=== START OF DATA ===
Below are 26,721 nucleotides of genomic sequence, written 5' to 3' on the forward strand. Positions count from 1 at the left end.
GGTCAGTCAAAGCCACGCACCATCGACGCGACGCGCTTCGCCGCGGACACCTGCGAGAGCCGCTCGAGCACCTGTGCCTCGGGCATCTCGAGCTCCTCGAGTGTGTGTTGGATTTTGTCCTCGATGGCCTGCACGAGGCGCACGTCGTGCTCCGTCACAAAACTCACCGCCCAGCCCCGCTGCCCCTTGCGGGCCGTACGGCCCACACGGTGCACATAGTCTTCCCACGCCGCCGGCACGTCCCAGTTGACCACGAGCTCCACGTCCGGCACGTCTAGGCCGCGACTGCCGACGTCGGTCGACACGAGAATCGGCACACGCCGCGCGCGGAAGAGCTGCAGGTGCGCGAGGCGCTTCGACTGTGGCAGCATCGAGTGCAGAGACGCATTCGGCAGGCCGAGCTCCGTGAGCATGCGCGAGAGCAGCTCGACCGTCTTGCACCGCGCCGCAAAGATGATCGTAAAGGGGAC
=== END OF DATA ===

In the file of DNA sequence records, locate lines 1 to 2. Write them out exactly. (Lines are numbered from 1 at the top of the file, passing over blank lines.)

Below are 26,721 nucleotides of genomic sequence, written 5' to 3' on the forward strand. Positions count from 1 at the left end.
GGTCAGTCAAAGCCACGCACCATCGACGCGACGCGCTTCGCCGCGGACACCTGCGAGAGCCGCTCGAGCACCTGTGCCTCGGGCATCTCGAGCTCCTCGAGTGTGTGTTGGATTTTGTCCTCGATGGCCTGCACGAGGCGCACGTCGTGCTCCGTCACAAAACTCACCGCCCAGCCCCGCTGCCCCTTGCGGGCCGTACGGCCCACACGGTGCACATAGTCTTCCCACGCCGCCGGCACGTCCCAGTTGACCACGAGCTCCACGTCCGGCACGTCTAGGCCGCGACTGCCGACGTCGGTCGACACGAGAATCGGCACACGCCGCGCGCGGAAGAGCTGCAGGTGCGCGAGGCGCTTCGACTGTGGCAGCATCGAGTGCAGAGACGCATTCGGCAGGCCGAGCTCCGTGAGCATGCGCGAGAGCAGCTCGACCGTCTTGCACCGCGCCGCAAAGATGATCGTAAAGGGGAC